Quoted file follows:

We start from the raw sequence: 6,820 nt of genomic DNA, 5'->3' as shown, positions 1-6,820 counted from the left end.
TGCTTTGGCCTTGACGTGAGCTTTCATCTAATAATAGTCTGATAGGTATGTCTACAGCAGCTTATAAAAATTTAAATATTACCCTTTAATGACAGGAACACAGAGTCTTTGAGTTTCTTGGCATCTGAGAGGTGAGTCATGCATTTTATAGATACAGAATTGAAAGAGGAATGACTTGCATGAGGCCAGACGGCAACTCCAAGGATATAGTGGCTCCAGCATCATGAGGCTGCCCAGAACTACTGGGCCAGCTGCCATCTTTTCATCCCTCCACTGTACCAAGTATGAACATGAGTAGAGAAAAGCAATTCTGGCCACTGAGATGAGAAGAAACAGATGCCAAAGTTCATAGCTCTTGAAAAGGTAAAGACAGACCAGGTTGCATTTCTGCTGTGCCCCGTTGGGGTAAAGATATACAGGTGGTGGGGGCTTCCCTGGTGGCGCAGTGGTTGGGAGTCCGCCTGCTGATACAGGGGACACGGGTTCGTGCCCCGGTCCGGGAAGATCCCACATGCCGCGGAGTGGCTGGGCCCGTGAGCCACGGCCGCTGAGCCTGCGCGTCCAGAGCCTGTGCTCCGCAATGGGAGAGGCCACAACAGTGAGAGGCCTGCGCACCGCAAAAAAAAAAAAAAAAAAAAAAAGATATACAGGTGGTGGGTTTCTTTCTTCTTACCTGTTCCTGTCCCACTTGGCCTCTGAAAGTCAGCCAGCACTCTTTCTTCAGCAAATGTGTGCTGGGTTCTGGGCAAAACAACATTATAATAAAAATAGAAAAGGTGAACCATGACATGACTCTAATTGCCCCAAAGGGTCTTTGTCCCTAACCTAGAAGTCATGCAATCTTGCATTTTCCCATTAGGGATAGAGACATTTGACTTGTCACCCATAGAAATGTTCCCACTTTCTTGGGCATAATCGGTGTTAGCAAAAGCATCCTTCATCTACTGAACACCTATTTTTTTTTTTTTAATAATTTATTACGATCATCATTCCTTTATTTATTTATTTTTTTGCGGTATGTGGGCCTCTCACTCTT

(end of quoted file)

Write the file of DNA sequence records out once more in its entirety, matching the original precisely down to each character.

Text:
We start from the raw sequence: 6,820 nt of genomic DNA, 5'->3' as shown, positions 1-6,820 counted from the left end.
TGCTTTGGCCTTGACGTGAGCTTTCATCTAATAATAGTCTGATAGGTATGTCTACAGCAGCTTATAAAAATTTAAATATTACCCTTTAATGACAGGAACACAGAGTCTTTGAGTTTCTTGGCATCTGAGAGGTGAGTCATGCATTTTATAGATACAGAATTGAAAGAGGAATGACTTGCATGAGGCCAGACGGCAACTCCAAGGATATAGTGGCTCCAGCATCATGAGGCTGCCCAGAACTACTGGGCCAGCTGCCATCTTTTCATCCCTCCACTGTACCAAGTATGAACATGAGTAGAGAAAAGCAATTCTGGCCACTGAGATGAGAAGAAACAGATGCCAAAGTTCATAGCTCTTGAAAAGGTAAAGACAGACCAGGTTGCATTTCTGCTGTGCCCCGTTGGGGTAAAGATATACAGGTGGTGGGGGCTTCCCTGGTGGCGCAGTGGTTGGGAGTCCGCCTGCTGATACAGGGGACACGGGTTCGTGCCCCGGTCCGGGAAGATCCCACATGCCGCGGAGTGGCTGGGCCCGTGAGCCACGGCCGCTGAGCCTGCGCGTCCAGAGCCTGTGCTCCGCAATGGGAGAGGCCACAACAGTGAGAGGCCTGCGCACCGCAAAAAAAAAAAAAAAAAAAAAAAGATATACAGGTGGTGGGTTTCTTTCTTCTTACCTGTTCCTGTCCCACTTGGCCTCTGAAAGTCAGCCAGCACTCTTTCTTCAGCAAATGTGTGCTGGGTTCTGGGCAAAACAACATTATAATAAAAATAGAAAAGGTGAACCATGACATGACTCTAATTGCCCCAAAGGGTCTTTGTCCCTAACCTAGAAGTCATGCAATCTTGCATTTTCCCATTAGGGATAGAGACATTTGACTTGTCACCCATAGAAATGTTCCCACTTTCTTGGGCATAATCGGTGTTAGCAAAAGCATCCTTCATCTACTGAACACCTATTTTTTTTTTTTTAATAATTTATTACGATCATCATTCCTTTATTTATTTATTTTTTTGCGGTATGTGGGCCTCTCACTCTT